Product Management Agile

Embrace agile values and priciples 

This article is based on own experiences and reflections about Marty Cagan's best selling book Inspired. The key to succeed with your efforts of becoming a true agile operating company is not on rolling out agile methodologies like Scrum, Kanban or a mix of both. On the contrary, as a company you need to understand and embed agile value and principles. This is a long lasting process of change, it takes experienced ambassadors with authority and enthusiasm, people that stand up for the idea being agile and are able to convince your team(s). 

Managing change

When organizations reorganize product development processes towards agile methods the motivation for doing so is often either following the trend and/or the expectation of being able to deliver products faster. Thereby the underlying values and principles of true agility are being forgotten or worse never understood. Moreover, when it comes to managing change it often gets worse before it gets better. I've seen companies where this change process stopped somewhere along the way. To become truly agile cope with setbacks and be persistent.

Processes are not key

One trap, when it comes to introducing agile processes like Scrum, is that it may end in contradicting with the first agile value: Individuals and interactions over processes and tools. Whereas processes provide a good framework for orientation it is ultimately just a mean to an end and not the desired outcome. Thus, if you are too focused on getting the Scrum artefacts right you may end in a waterfall like paradigm.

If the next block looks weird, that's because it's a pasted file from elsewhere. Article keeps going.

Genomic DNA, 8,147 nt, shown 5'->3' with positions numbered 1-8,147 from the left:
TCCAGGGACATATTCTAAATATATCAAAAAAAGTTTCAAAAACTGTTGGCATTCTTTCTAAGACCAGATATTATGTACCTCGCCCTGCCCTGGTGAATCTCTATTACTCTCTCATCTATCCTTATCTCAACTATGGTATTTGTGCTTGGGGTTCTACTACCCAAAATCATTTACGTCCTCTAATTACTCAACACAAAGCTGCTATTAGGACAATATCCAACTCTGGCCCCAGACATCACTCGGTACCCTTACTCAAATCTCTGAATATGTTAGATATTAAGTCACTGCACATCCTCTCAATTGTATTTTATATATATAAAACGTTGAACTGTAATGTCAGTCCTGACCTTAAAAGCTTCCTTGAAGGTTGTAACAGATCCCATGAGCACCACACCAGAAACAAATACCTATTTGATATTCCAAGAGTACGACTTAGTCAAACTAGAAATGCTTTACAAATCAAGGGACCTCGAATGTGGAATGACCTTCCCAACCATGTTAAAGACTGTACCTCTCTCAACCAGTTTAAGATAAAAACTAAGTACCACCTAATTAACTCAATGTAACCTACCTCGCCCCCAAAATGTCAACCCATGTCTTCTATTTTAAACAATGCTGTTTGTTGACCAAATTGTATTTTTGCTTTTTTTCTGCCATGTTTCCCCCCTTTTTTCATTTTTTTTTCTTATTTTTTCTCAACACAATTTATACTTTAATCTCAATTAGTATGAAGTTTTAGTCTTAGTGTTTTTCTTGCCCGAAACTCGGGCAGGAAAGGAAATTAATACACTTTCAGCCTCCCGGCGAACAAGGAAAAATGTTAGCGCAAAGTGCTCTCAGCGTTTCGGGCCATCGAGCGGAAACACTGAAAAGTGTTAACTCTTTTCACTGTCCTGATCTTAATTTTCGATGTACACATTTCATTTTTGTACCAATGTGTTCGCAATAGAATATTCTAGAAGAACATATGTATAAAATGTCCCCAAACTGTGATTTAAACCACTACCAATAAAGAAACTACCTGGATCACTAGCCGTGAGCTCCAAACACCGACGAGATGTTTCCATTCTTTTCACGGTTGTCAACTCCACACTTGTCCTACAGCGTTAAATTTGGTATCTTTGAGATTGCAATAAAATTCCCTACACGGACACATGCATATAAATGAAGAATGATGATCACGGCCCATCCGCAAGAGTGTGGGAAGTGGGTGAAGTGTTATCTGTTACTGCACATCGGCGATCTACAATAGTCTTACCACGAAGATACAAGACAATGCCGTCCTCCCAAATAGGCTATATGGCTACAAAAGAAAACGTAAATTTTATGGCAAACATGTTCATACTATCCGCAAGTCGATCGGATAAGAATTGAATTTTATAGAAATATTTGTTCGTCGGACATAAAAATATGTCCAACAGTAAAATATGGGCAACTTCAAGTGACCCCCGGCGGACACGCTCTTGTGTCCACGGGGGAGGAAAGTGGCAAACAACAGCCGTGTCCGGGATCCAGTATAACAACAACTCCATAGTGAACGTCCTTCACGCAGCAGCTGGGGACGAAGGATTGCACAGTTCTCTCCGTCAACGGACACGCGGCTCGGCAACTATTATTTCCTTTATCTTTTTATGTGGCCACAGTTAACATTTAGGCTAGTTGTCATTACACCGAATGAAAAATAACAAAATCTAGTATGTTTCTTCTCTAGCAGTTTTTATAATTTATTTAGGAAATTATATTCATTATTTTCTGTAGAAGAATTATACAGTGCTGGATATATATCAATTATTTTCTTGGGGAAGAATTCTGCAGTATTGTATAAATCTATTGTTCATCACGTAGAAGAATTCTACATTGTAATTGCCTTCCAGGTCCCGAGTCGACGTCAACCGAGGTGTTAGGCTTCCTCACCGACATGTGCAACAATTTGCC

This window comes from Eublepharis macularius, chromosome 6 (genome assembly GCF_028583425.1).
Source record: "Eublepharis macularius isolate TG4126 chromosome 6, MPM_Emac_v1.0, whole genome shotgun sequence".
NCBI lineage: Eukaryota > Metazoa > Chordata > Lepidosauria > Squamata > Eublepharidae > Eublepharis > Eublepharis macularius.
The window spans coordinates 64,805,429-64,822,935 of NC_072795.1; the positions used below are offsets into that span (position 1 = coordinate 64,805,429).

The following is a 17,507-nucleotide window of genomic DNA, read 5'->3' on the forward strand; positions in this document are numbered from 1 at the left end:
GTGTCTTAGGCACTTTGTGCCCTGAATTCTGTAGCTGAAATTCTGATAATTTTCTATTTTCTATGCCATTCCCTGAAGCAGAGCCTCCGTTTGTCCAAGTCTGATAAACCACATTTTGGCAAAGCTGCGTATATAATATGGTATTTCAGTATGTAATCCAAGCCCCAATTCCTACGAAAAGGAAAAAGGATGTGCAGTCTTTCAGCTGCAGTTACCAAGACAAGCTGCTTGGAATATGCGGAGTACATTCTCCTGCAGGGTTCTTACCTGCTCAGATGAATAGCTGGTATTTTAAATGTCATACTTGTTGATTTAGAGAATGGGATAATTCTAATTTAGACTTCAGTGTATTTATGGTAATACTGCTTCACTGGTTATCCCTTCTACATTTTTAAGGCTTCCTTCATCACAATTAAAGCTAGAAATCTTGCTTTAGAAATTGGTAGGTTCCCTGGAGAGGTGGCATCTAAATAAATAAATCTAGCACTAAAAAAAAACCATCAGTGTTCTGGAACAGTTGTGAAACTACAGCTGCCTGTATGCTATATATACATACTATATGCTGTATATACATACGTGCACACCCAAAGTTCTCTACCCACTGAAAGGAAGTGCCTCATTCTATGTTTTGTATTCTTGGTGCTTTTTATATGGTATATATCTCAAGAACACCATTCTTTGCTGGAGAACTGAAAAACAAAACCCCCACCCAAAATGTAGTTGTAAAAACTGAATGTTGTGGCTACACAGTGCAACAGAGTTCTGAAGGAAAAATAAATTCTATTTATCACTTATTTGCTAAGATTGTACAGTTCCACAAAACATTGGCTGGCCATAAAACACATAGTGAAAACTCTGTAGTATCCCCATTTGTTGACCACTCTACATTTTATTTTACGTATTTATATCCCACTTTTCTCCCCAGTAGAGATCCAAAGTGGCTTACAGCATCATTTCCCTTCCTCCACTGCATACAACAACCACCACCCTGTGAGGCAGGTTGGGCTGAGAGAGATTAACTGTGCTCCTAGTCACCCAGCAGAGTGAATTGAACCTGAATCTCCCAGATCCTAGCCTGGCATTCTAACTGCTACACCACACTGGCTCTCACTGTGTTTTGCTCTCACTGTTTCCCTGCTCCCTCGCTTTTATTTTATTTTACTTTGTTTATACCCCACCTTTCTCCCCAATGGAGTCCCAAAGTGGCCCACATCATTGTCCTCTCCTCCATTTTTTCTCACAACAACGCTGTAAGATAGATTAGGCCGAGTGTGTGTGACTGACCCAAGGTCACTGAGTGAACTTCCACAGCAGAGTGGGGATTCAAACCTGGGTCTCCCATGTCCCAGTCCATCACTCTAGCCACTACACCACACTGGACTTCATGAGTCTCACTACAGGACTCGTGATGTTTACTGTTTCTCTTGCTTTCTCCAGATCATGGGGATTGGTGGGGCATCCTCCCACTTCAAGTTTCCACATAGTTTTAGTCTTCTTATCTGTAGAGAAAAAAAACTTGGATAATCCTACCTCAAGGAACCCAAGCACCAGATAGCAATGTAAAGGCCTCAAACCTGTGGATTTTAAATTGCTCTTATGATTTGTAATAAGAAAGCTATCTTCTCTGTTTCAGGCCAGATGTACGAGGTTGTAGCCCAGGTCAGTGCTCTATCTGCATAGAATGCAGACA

Agile waterfall trap

If the product owner sits down, writes the user storie based on what clients or upper management want to have achieved and passes on the task to the engineering team to implement it within their sprints, then this is not an agile process. This is rather waterfall with agile buzzwords. It makes the engineering team to the sole recipient of orders. Therewith dismissing major advantages of being agile:

  • the team must work together. Involve all disciplines from your team (engineers, designer, product) from the very beginning to achieve a common understanding of the business problem and a sense for accountability 
  • innovation often evolves from engineering perspectives, you dismiss great possibilities by soley keeping them the recipients of orders

Demonstrate the agile idea

Sure, for managing change we need a frame to interact in and processes that provide orientation. However, to become truly agile the team needs a leader that demonstrates agile principles throught the day, in the way decisions are made and work is approached. It is about the following key principles:

  • focus on valuable software delivery
  • learn continously and be open to changing requirements
  • promote a sustainable development pace (!)
  • be self-organizing, trust your team mates and work togehter
  • pay attention to technical excellence 
  • reflect your approaches regularly and tune it accordingly